Posts Tagged ‘built to fail’

The Fed And The Robot Brownie Experiment

Tuesday, March 11th, 2008

There’s been a lot of commentary that Fed Chairman Ben Bernanke was “too slow”.

Bernanke has been “too slow” sort of the same way as if a bunch of us sit around a big puddle of gasoline, passing around lit matches until we catch fire, then shout as we roll out the flames, ‘Man, that one person sure was stupid– he got “too close”.’

Federal Reserve operations have failure built in.  Chairman Bernanke is just the lucky one left holding the hand grenade. Now we’re starting to hear the first murmurs that the Fed Chairman is being too accommodative.  Soon he’ll have experts shouting “too slow”, “too fast”, “too loose” and “too tight”, in exact cacophonous balance.

A poignant irony for Wrong Way Ben, but most of us are going to be too pre-occupied with our own private (crashing) economies to spare him much sympathy.

Let me demonstrate what I mean about the Federal Reserve as built to fail– never really in control of monetary policy– with another lame allegory.  Because the key elements are robots and brownies, I call it The Robot Brownie Experiment:

Monetary Policy Lab 1 (The Robot Brownie Experiment)

Equipment: -Robot with a finely adjustable cattle prod.

-Large supply of brownies.Subjects: -50 University Students (Preferably economics majors).

The Experiment: A small brownie is placed before the student subject.  When subject reaches for the brownie, the robot with a cattle prod gives the subject a mild shock.  On further iterations of the experiment, the subject is tempted with ever-larger brownies, but deterred with increasingly severe electric shocks. 

Hypothesis: Although most of the subjects will initially take and enjoy the brownie, at some point this behavior will cease.   Secondly, if the brownie size and cattle prod voltage is increased at the threshold of student perception, the point at which he or she will cease attempting to get the brownie can’t be predicted.  Third and last, if the robot was produced under a government contracting process, it will go berserk and chase me out of the lab and down the street, until I escape by throwing the brownies I’d pinched at the feet of a mother and child while shouting, “There they are, get ‘em!”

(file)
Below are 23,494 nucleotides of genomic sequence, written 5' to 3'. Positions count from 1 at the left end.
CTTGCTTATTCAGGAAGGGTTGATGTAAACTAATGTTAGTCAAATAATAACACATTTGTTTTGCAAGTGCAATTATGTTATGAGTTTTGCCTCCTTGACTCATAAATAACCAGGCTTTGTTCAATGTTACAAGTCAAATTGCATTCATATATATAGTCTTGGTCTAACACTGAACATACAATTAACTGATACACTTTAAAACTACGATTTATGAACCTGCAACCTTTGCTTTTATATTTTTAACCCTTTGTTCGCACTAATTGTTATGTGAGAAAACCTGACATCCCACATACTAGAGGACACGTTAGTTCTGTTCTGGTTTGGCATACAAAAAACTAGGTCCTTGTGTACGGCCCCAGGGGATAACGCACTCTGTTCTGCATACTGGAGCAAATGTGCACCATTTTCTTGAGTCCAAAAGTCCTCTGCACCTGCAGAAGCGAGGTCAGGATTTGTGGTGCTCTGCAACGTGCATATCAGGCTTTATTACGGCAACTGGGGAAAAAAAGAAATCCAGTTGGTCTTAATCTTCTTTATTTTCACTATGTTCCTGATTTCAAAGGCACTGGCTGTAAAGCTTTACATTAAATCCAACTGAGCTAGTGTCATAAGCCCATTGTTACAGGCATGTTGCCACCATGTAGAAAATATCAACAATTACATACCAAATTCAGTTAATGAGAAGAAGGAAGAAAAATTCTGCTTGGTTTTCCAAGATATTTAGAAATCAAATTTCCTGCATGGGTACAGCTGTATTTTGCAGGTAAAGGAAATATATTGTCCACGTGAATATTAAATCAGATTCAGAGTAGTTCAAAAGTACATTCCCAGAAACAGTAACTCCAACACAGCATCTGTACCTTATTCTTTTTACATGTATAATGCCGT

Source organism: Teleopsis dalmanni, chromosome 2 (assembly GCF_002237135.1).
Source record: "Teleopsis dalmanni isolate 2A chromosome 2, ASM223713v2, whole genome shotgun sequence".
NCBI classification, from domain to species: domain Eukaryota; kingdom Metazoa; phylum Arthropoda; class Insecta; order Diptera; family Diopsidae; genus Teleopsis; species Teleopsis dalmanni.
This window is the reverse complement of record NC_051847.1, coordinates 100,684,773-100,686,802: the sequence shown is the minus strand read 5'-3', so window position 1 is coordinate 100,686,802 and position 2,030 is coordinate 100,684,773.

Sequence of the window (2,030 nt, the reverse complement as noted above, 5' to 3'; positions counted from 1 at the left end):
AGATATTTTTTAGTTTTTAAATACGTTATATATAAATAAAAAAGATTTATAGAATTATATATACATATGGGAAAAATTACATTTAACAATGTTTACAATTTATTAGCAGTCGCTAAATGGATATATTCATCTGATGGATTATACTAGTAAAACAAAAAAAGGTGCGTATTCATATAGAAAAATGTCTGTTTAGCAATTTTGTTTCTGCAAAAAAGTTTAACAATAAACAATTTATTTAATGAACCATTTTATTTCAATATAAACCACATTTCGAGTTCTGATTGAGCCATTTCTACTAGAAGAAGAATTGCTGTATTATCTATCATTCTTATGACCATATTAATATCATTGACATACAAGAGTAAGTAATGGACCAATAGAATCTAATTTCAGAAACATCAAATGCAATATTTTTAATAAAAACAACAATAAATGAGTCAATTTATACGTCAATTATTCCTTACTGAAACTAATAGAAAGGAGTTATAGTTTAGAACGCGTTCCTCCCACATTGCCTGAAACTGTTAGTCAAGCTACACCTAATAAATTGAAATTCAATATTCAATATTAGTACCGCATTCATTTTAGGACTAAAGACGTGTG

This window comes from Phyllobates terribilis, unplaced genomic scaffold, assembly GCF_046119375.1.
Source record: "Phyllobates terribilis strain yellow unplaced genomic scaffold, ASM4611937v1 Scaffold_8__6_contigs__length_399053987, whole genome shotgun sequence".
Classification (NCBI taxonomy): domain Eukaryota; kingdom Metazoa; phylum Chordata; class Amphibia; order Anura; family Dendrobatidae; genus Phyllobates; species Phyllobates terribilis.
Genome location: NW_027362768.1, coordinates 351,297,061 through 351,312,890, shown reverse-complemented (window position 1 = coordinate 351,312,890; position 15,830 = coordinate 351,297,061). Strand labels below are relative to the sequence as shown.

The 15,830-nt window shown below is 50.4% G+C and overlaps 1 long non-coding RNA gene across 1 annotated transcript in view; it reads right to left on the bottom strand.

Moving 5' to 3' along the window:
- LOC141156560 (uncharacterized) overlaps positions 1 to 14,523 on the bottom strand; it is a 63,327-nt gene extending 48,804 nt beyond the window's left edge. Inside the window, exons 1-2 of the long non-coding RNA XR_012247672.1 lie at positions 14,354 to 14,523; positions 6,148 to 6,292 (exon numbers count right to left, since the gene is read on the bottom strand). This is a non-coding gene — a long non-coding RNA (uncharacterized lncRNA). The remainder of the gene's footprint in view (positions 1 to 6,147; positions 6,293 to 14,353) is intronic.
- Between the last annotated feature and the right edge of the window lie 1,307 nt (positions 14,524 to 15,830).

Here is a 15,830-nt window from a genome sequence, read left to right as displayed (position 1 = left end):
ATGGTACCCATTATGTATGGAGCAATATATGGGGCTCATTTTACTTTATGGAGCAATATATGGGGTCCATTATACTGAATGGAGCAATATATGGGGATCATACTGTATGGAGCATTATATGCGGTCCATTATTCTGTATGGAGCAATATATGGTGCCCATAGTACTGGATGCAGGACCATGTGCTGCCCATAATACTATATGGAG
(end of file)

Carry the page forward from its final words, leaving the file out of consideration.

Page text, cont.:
While the ethics of the experiment may be questioned, I believe that the theory and principles (including a lack of ethics) can be overlaid directly onto modern day central banking.

Like myself as the robot brownie experimenter, our Fed tempts economic actors and then shocks them, trying to drive them toward the economic course deemed to be in the economy’s interest.  And similarly, there is no way to predict how or when the behavior of people independently looking to determine their interests might change, or exactly how punchy and out of touch they may get from easy credit, or how scared, angry and tentative when a shock feels unexpected.

Government economists and TV commentators discuss supply and demand as if supervising someone making soup. It’s just a matter of a few key ingredients and temperature adjustments.  What’s so obvious that of course it has to get lost– people are behind what happens in the economy– people supply the supply and demand the demand.

People aren’t numbers– they aren’t even lab rats or university student archetypes.  The idea that the Fed can manipulate money and stay one step ahead of our responses as we try to adjust to such a key factor in our lives and ambitions is silly. Conventional economics doesn’t have much to say here– if you start with a silly premise, then PhD’s, brilliant formulas and complex measurements may be able to make the silly premise appear serious, but they can’t make it actually work.

The Fed can’t control money demand, since it can’t control us.  We may ignore stimulus, then adjust to it, and then ignore it again.  We’re alternately (in no particular order, which is kind of the point)– too emotional, too calculating, too smart, too stupid, too cocky and too afraid– all in varied, fractally periods and sizes simultaneously too small for Fed tweezers and too big for their cranes.

Then again, once in a while we may abandon all of the above ‘cause we’re just plain tired of getting zapped.

By Les Lafave

Abolish The Federal Reserve – themaestrosrep.org